Category: Parkinson's Disease: Neurophysiology
Objective: Different frequencies within the beta range may have distinct temporal dynamics and an individual assessment should be performed to select the optimal feedback signal for aDBS.
Background: Adaptive deep brain stimulation (aDBS) represents a next generation precision medicine instrument for the treatment of patients with movement disorders such as Parkinson’s disease (PD). In contrast to continuous DBS, aDBS adjusts the delivery of stimulation matched to the temporal dynamics of a pre-defined feedback signal. One of the most promising feedback signals includes beta activity (13-30 Hz) of the subthalamic nucleus (STN) local field potentials (LFP) that has been associated with hypokinetic symptoms in PD.
Method: We recorded LFP from the STN in 15 PD patients OFF-medication while they performed a visual cued joystick reaching task to assess the peak velocity of the movements. The raw signal was decomposed using Morlet Wavelet (width = 10, gwidth = 5) and the impact of burst properties corresponding to the different beta frequencies (from 13 Hz to 30 Hz, 1 Hz resolution) on motor slowing were assessed. In addition, the relationship of the temporal dynamics across frequencies was determined using the percentage burst overlapping metric (%OVL).
Results: The temporal occurrence of beta bursts across the frequency range from 13-30Hz differs and can even be temporally independent. Comparing the envelope of the beta peak frequency with more distant envelopes (±2Hz), the %OVL of bursts reduces to 60% and further to 40% if the envelopes deviate ±4Hz from the beta peak frequency. Note, the change in %OVL also depends on the spectral resolution of the frequency decomposition. Moreover, we found that the individual beta frequency strongest associated with motor slowing, does not always coincide with the individual beta peak and patients may show no clear or two peaks within the beta spectrum. Simulating the aDBS trigger timings across different beta frequencies reveals that deviations from a pre-selected target frequency may cause a relevant drop in the matched trigger timings with the risk of a non-beneficial adaptive stimulation pattern.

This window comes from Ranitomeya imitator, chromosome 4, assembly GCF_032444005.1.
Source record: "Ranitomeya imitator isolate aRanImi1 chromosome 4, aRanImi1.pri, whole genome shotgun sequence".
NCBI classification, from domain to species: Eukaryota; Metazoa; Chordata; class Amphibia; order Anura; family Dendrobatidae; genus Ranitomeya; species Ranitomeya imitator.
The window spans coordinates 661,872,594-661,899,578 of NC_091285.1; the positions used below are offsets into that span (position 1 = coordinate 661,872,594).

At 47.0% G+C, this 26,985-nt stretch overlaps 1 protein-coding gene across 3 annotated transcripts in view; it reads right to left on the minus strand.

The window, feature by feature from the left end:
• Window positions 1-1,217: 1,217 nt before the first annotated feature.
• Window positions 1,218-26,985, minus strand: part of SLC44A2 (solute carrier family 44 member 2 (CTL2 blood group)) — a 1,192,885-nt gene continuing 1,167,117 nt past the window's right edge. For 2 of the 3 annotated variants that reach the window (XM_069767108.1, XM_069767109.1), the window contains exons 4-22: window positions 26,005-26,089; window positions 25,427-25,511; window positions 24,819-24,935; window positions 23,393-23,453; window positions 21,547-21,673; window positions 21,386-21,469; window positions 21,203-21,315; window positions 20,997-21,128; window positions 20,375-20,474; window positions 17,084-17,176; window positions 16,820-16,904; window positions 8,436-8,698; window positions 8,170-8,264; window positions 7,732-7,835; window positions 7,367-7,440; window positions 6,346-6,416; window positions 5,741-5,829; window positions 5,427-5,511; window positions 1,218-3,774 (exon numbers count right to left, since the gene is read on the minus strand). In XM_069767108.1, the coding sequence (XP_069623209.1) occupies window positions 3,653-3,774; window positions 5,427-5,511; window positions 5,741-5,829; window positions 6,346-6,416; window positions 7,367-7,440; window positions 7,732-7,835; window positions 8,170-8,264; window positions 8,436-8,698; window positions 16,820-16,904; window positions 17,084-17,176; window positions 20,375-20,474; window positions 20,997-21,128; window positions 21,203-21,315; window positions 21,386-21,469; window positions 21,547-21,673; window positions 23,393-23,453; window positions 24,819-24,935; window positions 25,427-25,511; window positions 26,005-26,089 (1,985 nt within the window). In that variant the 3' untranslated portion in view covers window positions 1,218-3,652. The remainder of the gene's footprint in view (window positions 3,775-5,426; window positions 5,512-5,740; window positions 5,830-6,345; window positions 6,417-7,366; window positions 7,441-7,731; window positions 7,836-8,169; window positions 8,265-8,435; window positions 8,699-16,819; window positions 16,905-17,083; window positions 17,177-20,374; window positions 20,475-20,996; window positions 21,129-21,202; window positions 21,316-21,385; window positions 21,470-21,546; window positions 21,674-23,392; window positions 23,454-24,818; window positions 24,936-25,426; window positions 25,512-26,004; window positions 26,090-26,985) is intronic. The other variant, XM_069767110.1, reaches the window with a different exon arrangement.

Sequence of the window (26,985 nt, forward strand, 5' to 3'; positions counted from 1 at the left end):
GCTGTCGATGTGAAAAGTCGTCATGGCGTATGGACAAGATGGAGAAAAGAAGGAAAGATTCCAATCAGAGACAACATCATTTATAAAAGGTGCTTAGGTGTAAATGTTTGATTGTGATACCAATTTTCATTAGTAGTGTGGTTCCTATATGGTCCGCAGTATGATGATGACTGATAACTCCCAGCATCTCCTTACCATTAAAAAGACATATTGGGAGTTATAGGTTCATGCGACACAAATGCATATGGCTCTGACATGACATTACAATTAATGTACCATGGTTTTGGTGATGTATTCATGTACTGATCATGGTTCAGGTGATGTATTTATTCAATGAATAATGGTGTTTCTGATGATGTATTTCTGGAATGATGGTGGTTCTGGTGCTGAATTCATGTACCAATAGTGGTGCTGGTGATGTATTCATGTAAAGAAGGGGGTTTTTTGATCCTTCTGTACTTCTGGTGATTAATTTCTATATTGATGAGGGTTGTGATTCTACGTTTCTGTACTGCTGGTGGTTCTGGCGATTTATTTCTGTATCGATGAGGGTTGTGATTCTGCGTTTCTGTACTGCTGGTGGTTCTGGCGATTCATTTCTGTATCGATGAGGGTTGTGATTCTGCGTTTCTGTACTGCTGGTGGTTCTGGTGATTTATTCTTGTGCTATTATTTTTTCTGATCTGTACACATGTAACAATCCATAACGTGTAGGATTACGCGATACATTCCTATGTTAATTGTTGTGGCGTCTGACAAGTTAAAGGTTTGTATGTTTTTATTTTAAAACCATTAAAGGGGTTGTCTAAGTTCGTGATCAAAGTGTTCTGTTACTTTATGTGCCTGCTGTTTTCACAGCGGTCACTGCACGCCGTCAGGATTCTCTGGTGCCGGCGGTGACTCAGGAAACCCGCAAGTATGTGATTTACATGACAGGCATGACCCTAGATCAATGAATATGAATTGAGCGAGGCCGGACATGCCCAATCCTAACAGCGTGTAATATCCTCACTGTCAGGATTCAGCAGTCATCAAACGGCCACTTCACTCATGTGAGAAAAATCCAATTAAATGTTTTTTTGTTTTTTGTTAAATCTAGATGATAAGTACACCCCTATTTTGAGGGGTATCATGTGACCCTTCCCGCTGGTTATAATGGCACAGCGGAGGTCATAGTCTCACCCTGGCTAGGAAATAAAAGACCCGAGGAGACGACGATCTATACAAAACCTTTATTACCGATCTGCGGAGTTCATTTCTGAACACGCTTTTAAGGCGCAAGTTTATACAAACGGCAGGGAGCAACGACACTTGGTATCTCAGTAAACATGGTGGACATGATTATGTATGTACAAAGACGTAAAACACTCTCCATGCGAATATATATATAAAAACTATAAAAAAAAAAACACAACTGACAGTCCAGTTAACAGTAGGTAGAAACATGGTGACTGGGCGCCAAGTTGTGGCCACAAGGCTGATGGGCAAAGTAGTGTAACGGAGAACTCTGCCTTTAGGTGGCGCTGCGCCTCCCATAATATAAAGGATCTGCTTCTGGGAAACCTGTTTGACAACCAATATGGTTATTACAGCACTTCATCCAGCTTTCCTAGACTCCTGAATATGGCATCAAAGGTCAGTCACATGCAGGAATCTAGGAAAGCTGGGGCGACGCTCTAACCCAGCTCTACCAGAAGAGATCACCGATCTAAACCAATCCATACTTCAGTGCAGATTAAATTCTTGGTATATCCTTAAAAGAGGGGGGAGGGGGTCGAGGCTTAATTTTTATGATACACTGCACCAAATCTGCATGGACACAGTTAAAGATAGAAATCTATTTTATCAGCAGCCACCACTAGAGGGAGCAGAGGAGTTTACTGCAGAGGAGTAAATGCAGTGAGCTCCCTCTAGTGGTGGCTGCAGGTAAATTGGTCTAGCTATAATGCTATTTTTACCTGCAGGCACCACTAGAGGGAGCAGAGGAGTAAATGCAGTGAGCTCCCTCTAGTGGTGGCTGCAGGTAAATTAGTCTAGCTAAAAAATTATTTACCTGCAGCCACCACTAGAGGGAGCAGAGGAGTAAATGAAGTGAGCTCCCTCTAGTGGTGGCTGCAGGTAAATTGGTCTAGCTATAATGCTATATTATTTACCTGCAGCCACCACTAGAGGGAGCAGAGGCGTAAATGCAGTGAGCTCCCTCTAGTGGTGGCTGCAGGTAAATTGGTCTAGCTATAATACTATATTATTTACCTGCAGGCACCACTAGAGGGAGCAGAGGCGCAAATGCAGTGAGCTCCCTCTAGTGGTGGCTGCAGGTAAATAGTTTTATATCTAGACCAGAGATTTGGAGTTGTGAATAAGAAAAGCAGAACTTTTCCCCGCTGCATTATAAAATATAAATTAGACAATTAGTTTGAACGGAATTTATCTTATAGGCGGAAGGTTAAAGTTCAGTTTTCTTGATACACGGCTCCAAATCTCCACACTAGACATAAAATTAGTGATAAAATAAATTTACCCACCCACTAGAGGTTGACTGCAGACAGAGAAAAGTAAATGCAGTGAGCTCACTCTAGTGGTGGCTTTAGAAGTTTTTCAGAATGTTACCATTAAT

Conclusion: The diversity in temporal dynamics of beta envelopes within the beta range can be large. To achieve the greatest possible clinical benefit using aDBS, an individual electro-clinical interrogation should be performed to determine the optimal frequency range of the feedback signal for aDBS.
To cite this abstract in AMA style:LC. Alva, F. Torrecillos, A. Averna, E. Bernasconi, M. Bange, A. Mostofi, A. Pogosyan, P. Fischer, M. Muthuraman, K. Ashkan, S. Groppa, EA. Pereira, H. Tan, G. Tinkhauser. Frequency-specific dynamics of beta oscillations: Critical for tuning adaptive DBS [abstract]. Mov Disord. 2022; 37 (suppl 2). https://www.mdsabstracts.org/abstract/frequency-specific-dynamics-of-beta-oscillations-critical-for-tuning-adaptive-dbs/. Accessed March 2, 2024.
« Back to 2022 International Congress
MDS Abstracts - https://www.mdsabstracts.org/abstract/frequency-specific-dynamics-of-beta-oscillations-critical-for-tuning-adaptive-dbs/